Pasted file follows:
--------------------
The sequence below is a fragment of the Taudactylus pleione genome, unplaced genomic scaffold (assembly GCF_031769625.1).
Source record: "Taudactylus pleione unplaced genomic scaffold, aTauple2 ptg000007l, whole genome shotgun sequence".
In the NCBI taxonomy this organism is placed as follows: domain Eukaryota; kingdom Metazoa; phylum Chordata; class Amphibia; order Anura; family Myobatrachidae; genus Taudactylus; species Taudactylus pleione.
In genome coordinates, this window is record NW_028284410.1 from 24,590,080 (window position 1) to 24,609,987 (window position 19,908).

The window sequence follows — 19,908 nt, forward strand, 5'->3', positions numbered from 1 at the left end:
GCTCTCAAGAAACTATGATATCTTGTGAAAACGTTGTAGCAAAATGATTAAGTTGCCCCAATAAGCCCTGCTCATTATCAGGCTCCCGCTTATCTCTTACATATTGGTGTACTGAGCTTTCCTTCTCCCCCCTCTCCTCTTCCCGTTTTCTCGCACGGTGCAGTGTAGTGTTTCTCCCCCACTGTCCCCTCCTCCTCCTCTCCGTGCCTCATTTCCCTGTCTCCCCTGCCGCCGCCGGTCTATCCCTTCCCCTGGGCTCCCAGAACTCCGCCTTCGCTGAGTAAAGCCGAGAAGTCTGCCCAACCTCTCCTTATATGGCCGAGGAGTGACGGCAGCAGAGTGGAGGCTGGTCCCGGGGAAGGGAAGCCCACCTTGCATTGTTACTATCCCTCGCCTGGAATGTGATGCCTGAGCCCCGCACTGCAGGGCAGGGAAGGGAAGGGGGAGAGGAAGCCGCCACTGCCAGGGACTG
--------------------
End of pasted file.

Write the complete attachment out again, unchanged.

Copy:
The sequence below is a fragment of the Taudactylus pleione genome, unplaced genomic scaffold (assembly GCF_031769625.1).
Source record: "Taudactylus pleione unplaced genomic scaffold, aTauple2 ptg000007l, whole genome shotgun sequence".
In the NCBI taxonomy this organism is placed as follows: domain Eukaryota; kingdom Metazoa; phylum Chordata; class Amphibia; order Anura; family Myobatrachidae; genus Taudactylus; species Taudactylus pleione.
In genome coordinates, this window is record NW_028284410.1 from 24,590,080 (window position 1) to 24,609,987 (window position 19,908).

The window sequence follows — 19,908 nt, forward strand, 5'->3', positions numbered from 1 at the left end:
GCTCTCAAGAAACTATGATATCTTGTGAAAACGTTGTAGCAAAATGATTAAGTTGCCCCAATAAGCCCTGCTCATTATCAGGCTCCCGCTTATCTCTTACATATTGGTGTACTGAGCTTTCCTTCTCCCCCCTCTCCTCTTCCCGTTTTCTCGCACGGTGCAGTGTAGTGTTTCTCCCCCACTGTCCCCTCCTCCTCCTCTCCGTGCCTCATTTCCCTGTCTCCCCTGCCGCCGCCGGTCTATCCCTTCCCCTGGGCTCCCAGAACTCCGCCTTCGCTGAGTAAAGCCGAGAAGTCTGCCCAACCTCTCCTTATATGGCCGAGGAGTGACGGCAGCAGAGTGGAGGCTGGTCCCGGGGAAGGGAAGCCCACCTTGCATTGTTACTATCCCTCGCCTGGAATGTGATGCCTGAGCCCCGCACTGCAGGGCAGGGAAGGGAAGGGGGAGAGGAAGCCGCCACTGCCAGGGACTG